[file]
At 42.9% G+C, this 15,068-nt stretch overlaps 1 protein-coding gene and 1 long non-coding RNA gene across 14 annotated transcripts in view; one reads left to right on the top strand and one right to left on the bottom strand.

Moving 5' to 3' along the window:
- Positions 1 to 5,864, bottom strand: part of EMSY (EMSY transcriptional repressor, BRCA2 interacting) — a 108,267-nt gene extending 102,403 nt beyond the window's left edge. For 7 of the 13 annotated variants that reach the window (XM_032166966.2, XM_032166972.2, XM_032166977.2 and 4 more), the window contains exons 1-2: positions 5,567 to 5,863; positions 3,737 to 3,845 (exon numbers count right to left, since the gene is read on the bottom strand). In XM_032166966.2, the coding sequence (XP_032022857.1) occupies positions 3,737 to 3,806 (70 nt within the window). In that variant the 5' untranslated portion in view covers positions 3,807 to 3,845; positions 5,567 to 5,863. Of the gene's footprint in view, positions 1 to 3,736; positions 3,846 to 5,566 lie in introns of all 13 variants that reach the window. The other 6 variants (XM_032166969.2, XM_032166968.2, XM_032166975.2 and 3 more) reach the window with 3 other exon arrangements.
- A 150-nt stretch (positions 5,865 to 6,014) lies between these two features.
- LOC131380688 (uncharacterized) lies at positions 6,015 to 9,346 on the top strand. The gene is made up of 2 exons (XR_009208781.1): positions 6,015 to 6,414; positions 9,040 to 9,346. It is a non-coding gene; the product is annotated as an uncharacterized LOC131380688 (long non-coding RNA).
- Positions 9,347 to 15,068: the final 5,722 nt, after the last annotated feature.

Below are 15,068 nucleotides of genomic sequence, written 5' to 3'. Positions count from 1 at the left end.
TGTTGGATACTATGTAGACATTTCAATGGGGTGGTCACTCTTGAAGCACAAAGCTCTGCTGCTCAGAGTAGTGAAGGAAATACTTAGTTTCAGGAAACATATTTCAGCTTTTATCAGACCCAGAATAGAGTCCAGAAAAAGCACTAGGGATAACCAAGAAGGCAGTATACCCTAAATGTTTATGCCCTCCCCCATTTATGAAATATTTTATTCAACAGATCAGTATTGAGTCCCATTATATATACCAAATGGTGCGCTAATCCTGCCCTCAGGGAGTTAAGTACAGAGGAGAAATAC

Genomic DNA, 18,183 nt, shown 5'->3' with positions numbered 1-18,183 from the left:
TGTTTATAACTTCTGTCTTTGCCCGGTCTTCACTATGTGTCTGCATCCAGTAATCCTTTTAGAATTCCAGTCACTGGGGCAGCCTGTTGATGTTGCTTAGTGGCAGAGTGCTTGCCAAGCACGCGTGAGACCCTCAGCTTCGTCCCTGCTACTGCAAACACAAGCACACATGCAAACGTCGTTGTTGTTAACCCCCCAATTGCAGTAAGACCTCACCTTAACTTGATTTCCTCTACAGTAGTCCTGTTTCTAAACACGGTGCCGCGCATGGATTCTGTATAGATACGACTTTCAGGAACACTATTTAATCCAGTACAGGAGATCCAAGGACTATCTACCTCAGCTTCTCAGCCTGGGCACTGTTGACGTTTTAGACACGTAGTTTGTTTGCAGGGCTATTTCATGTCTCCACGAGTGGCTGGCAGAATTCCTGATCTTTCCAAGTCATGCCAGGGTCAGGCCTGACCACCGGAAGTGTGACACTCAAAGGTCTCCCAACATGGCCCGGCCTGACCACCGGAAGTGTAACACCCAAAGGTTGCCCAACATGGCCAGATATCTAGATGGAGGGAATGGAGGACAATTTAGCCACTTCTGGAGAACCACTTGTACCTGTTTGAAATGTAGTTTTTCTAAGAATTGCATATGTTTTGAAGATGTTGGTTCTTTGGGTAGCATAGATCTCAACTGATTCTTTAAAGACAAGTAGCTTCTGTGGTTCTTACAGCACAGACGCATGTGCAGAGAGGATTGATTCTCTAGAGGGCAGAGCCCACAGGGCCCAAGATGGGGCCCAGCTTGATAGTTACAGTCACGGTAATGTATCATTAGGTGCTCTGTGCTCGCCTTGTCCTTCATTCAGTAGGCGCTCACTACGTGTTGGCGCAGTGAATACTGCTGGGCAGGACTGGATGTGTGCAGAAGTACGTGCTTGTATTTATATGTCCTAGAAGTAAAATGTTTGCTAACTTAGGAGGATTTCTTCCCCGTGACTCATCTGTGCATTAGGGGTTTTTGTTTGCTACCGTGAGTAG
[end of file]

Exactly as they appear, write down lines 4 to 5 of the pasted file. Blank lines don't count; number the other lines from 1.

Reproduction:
- A 150-nt stretch (positions 5,865 to 6,014) lies between these two features.
- LOC131380688 (uncharacterized) lies at positions 6,015 to 9,346 on the top strand. The gene is made up of 2 exons (XR_009208781.1): positions 6,015 to 6,414; positions 9,040 to 9,346. It is a non-coding gene; the product is annotated as an uncharacterized LOC131380688 (long non-coding RNA).